At a loss, I decided that on balance this was a marked improvement on the situation, and crawled back to bed – confused and exhausted and feeling way out of my depth in terms of sourdough expertise.  

The next day, I awoke in almost total darkness. Yolanda was looming in front of my bedroom window, gently muttering ‘hungry, hungry, hungry’. I sighed and dragged myself over to the kitchen to mix her up a morning breakfast smoothie of more strong white and H20. I was going to run out of flour very quickly at this rate, and shops had been running low of late. I kicked myself for not having stockpiled a little more, and asked my Google assistant ‘flour delivery North London’. ‘Did you mean flower delivery?’ she helpfully replied – but we got there in the end, and I ordered 5kg of bread flour from a local wholesaler, and wondered what to do next.

All the while, Yolanda had been staring (or at least I think she was staring) in my general direction, while noisily digesting her morning meal.

In sheer desperation, and at a complete loss of what else to do, I went to the website of the local council, and clicked on the button labelled ‘bulky waste removals’ and booked Yolanda in for a 9am pickup the next day – I guess I’d be using easy bake yeast for the foreseeable. Under ‘category’ I paused for a moment, eventually selecting ‘biological waste’ as the closest fit from the options available. 

The next morning I was rudely awoken yet again, this time by a pounding on the front door, coupled with a repeated ringing of the doorbell. I squeezed past Yolanda, who was evidently still asleep, gently pulsating in the living room, and flung open the door. I was met with the sight of three people in full biohazard suits, standing in front of a large white unmarked van. They nodded at me curtly, pushing past me through the hallway and into the orbit of Yolanda’s now astonishingly large mass.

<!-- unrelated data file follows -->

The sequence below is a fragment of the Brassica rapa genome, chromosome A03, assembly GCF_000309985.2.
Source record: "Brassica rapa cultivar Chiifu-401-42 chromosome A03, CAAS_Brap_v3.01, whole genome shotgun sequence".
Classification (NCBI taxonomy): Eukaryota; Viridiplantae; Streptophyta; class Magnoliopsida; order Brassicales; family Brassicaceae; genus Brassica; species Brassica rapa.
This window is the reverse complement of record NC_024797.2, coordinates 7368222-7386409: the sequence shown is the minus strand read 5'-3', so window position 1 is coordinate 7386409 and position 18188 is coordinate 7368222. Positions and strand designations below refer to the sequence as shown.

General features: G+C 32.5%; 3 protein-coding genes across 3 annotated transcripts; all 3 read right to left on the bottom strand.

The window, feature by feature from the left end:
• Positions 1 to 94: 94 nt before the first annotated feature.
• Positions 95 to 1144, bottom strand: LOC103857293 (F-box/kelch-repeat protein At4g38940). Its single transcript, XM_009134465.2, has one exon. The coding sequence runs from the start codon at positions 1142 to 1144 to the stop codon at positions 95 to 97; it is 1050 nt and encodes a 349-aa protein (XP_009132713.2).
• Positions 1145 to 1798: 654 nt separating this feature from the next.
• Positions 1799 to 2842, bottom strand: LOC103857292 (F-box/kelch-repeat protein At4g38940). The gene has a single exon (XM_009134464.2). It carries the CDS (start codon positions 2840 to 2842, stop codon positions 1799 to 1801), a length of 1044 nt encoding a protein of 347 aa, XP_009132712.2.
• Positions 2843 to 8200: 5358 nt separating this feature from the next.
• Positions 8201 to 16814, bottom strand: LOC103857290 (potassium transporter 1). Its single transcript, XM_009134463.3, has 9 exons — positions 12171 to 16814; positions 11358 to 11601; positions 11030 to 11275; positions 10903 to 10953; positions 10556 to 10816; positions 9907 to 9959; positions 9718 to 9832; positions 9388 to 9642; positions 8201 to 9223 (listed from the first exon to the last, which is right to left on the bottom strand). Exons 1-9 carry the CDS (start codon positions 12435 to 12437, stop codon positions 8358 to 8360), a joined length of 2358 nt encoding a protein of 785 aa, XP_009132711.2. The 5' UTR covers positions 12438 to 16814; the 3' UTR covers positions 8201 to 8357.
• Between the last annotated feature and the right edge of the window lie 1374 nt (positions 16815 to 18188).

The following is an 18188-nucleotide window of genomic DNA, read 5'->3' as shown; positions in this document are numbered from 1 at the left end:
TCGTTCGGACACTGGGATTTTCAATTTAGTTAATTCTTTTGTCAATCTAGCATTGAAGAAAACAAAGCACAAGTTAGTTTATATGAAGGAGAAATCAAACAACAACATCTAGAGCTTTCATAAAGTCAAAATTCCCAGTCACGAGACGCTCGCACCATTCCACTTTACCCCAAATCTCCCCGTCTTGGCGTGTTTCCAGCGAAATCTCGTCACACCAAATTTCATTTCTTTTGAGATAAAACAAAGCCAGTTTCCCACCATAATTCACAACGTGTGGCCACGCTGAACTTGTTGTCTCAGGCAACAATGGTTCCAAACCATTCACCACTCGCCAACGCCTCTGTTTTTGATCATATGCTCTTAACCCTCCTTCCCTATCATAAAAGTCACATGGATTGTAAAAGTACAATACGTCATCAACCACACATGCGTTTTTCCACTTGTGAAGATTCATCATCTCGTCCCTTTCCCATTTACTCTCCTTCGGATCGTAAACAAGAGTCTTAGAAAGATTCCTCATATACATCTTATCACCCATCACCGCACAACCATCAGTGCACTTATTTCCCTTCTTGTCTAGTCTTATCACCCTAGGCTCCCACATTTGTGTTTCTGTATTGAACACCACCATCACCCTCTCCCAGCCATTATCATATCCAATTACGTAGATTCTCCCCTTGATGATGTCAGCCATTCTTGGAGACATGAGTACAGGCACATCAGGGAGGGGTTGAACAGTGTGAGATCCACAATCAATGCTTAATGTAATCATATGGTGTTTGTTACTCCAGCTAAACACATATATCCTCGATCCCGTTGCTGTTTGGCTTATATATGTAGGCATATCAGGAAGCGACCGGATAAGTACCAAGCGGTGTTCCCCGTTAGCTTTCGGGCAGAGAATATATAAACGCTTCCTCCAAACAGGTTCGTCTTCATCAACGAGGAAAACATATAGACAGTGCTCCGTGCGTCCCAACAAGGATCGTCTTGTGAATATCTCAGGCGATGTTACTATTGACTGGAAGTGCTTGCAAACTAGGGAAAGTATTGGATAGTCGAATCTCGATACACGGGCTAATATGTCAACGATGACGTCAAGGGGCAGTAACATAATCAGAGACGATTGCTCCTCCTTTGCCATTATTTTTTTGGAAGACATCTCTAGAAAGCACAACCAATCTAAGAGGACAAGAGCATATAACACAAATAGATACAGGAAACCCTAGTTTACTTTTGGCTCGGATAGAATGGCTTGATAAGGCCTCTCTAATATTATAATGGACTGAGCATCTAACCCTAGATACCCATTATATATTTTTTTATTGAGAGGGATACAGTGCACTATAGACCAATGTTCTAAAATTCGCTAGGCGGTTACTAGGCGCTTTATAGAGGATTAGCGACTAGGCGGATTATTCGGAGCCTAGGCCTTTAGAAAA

They worked with impressive efficiency, bundling my now mountain gorilla sized starter into a kind of large moulded plastic bubble, and rolling her quickly out of the flat and into the waiting vehicle. They then turned their attention to me.

‘How long have you been in contact with the specimen Sir?’ one of them barked. ‘Well I started making the starter a couple of weeks ago’ I replied, ‘but it wasn’t until the other day that she..’

At that point I was cut off abruptly, as another of their plastic spheres emerged to swallow me up, and I too was manoeuvered into the van. Now I don’t know how many days have passed in quarantine, but I’m hoping this account will make anyone out there reading this think twice before getting into baking sourdough.